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Nature: Anti-tumor γδ T cells need oxygen to function.
Nature: Anti-tumor γδ T cells need oxygen to function. Brain tumors breathe more oxygen, leading to hypoxic microenvironment that damages the anti-tumor activity mediated by innate γδT cells.
Reduce the oxygen consumption of brain tumors or inhibit hypoxia-inducible factor-1α in γδ T cells to reactivate the tumor-killing activity of γδ T cells, leading to prolonged survival of mice bearing brain tumors.
Based on this, Park et al. published a paper entitled “Antitumor γδ T cells need oxygen to function” in the journal Nature Immunology, proving that the tumor killing activity mediated by γδ T cells is affected by hypoxia in the brain tumor microenvironment (TME) . The alleviation of hypoxia reactivates γδ T cells, leading to prolonged survival time.
γδT cells are innate immune cells that play a key role in immune surveillance, especially in the skin, lungs and intestines. According to their cytokine profile, γδ T cells can be roughly divided into IFN-γ producing γδ T cells and interleukin (IL)-17 producing γδ T cells.
IFN-γ-producing γδ T cells are considered to have anti-tumor activity, and IL-17-producing γδ T cells have recently been shown to promote tumor progression and metastasis. There are many clinical trials using ex vivo expanded γδ T cells from human peripheral blood as adoptive T cell therapy for cancer treatment. However, the clinical efficacy of adoptive γδ T cell therapy has not been consistently reported.
Here, Park and colleagues first used two publicly available data sets, the Cancer Genome Atlas (TCGA) and the Chinese Glioma Genome Atlas (CGGA), to reveal the relationship between adaptive CD4+ and CD8+ T cell infiltration and patient’s The overall survival rate was negatively correlated. Brain cancer.
This is in sharp contrast with other solid tumors. On the other hand, γδ T cell infiltration is positively correlated with the increased survival rate of brain cancer patients, especially in low-grade gliomas. Park et al. used a clinically relevant mouse model of high-grade glioma (HGG) brain cancer to show that both γδ T cells and CD8+ T cells in glioma TME showed a phenotype of reduced cytotoxicity.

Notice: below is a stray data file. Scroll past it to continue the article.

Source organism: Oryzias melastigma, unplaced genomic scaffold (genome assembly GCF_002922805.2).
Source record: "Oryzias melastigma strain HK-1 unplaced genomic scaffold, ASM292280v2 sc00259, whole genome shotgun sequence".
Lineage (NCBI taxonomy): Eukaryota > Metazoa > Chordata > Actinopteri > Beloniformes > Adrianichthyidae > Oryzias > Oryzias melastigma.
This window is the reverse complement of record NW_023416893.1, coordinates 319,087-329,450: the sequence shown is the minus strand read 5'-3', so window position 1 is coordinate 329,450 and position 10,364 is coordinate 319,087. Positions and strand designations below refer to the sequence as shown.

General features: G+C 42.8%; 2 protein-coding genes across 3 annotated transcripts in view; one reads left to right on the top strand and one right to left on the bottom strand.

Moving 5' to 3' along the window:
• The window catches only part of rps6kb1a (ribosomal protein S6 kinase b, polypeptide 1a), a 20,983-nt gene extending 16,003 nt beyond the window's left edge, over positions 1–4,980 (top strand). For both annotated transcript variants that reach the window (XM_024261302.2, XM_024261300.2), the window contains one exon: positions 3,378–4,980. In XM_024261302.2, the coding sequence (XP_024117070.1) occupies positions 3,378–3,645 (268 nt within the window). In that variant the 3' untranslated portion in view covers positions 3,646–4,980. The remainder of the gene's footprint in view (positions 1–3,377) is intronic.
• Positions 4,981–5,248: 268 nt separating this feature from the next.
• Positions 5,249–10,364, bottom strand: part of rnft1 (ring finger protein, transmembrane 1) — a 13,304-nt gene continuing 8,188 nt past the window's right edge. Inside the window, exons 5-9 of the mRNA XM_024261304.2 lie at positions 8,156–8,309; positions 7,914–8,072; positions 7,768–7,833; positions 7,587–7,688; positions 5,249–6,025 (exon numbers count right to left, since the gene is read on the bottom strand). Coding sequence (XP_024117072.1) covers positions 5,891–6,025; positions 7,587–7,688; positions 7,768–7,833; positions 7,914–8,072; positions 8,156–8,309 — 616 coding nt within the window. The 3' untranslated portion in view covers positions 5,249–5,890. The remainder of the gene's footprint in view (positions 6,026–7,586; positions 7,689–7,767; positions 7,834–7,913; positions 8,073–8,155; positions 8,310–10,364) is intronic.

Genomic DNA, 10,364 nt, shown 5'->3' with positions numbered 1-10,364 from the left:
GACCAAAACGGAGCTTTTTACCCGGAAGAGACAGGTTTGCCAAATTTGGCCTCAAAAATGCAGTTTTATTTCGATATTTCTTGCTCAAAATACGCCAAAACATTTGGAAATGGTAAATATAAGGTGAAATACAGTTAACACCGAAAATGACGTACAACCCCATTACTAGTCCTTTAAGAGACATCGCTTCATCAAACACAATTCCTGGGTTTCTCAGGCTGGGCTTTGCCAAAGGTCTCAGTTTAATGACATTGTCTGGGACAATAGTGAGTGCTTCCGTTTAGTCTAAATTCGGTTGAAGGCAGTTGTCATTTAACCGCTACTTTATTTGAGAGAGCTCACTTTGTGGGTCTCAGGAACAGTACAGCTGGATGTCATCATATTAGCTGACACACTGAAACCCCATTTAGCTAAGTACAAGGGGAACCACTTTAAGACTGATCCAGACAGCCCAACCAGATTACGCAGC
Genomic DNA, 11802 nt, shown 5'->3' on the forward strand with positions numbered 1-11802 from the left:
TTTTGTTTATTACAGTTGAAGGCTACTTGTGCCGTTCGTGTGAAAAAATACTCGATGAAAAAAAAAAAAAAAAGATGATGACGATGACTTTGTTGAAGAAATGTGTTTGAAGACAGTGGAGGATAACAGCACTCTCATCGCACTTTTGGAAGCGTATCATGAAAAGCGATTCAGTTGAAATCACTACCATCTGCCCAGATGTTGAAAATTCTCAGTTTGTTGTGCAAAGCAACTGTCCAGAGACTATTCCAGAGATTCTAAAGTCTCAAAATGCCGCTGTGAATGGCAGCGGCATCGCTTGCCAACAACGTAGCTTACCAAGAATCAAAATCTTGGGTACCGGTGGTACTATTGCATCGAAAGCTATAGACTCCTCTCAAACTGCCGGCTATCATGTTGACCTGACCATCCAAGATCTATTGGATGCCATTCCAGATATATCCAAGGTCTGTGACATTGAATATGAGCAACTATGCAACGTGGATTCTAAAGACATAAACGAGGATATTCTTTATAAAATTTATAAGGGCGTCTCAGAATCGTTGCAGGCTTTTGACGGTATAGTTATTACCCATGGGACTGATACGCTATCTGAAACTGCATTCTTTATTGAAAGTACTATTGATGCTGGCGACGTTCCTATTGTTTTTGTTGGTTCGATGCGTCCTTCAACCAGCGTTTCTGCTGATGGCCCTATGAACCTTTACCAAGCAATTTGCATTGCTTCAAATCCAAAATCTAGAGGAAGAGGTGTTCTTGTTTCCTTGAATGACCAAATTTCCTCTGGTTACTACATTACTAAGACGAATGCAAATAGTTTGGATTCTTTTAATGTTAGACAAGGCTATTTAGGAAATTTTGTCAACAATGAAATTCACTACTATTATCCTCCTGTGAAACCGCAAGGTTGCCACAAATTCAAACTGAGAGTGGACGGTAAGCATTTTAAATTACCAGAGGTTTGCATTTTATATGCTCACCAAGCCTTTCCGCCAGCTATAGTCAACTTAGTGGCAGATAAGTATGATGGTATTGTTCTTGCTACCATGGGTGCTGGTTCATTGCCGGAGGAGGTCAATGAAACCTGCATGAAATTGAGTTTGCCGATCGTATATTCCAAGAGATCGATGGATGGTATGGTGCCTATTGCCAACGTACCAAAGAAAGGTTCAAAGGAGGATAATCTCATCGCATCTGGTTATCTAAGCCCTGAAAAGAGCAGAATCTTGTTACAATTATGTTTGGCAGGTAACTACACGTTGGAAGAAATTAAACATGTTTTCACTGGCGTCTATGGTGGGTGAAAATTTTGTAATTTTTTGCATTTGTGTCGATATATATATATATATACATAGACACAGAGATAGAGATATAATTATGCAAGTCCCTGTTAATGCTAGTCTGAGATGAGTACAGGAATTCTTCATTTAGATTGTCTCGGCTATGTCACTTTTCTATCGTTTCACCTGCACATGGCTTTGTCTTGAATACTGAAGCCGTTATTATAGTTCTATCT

Single-cell sequencing analysis using tumor-infiltrating γδ T cells showed that cytotoxic γδ T cells expressed high levels of transcription factor HIF-1α and apoptosis-related regulatory protein Bax. The infiltration of γδT cells in tumors is negatively correlated with the expression levels of HIF-1α and Bax. Surprisingly, the depletion of γδ T cells and the genetic defect of γδ T cells did not affect the survival of HGG mice. Nevertheless, the authors proposed that specific properties of brain TME, such as hypoxic conditions, may inhibit the anti-tumor effect of γδ T cells.
Next, immunosuppression is one of the physiological signs of TME. Hypoxia is also an important stressor in TME, which drives adaptation and enables tumors to establish immune escape mechanisms. In addition, hypoxic areas in tumors lead to long-lasting HIF signaling, which drives cancer development, invasion, and immunosuppression.
The authors show that brain tumors consume more oxygen than other types of cancer. Therefore, they tested the hypothesis that suppression of hypoxia would reverse the immunosuppressive phenotype in brain tumors. Metformin is a drug approved by the FDA for the treatment of diabetes-related complications.
Recent studies have shown that metformin also has a strong immunomodulatory effect on immune cells. In addition, metformin inhibits oxygen consumption in tumor cells.
The authors showed that HGG-bearing mice treated with metformin achieved significantly prolonged tumor-free survival, and its efficacy was dependent on γδ T cells, because the depletion or lack of γδ T cells completely eliminated the efficacy of metformin. In addition, there was a significant increase in γδ T cells in metformin-treated mice.
Finally, according to the oxygen level in the brain TME, anti-tumor γδ T cells have two opposite modes. Under hypoxic conditions, γδ T cells express high levels of HIF-1α, which may increase cAMP levels and activate PKA signaling, thereby reducing the expression of NKG2D. Therefore, the anti-tumor activity of γδ T cells is abolished.
On the contrary, after alleviating hypoxic conditions, these γδ T cells restore their tumor-killing activity by up-regulating the production of NKG2D, granzyme B and IFN-γ. They are also resistant to the induction of apoptosis, which facilitates their increased infiltration into TME.
It is worth noting that the effect of hypoxia on γδT cells is still controversial. Hypoxia seems to enhance the cytotoxicity of γδ T cells to breast cancer cells cultured under normoxia, while another report shows that hypoxia has the least effect on the effector function of γδ T cells.
In summary, allogeneic γδ T cell adoptive therapy has been widely used in clinical trials to treat glioblastoma, but the effect is limited. The authors showed that in the U87MG xenograft model, the combination of ex vivo expanded human γδ T cells from peripheral blood and metformin achieved approximately 75% tumor-free survival.
Similarly, the ex vivo expanded human γδ T cells pretreated with the HIF-1α inhibitor Cay10585 have comparable efficacy. In contrast, γδ T cells alone did not show any therapeutic efficacy. This is an exciting result with clear clinical significance.
Combining ex vivo expanded γδ T cells with metformin or HIF-1α inhibitor can enhance the tumor-killing activity of γδ T cells.
Anti-tumor γδ T cells need oxygen to function, doi.org/10.1038/s41590-021-00874-9
(source:internet, reference only)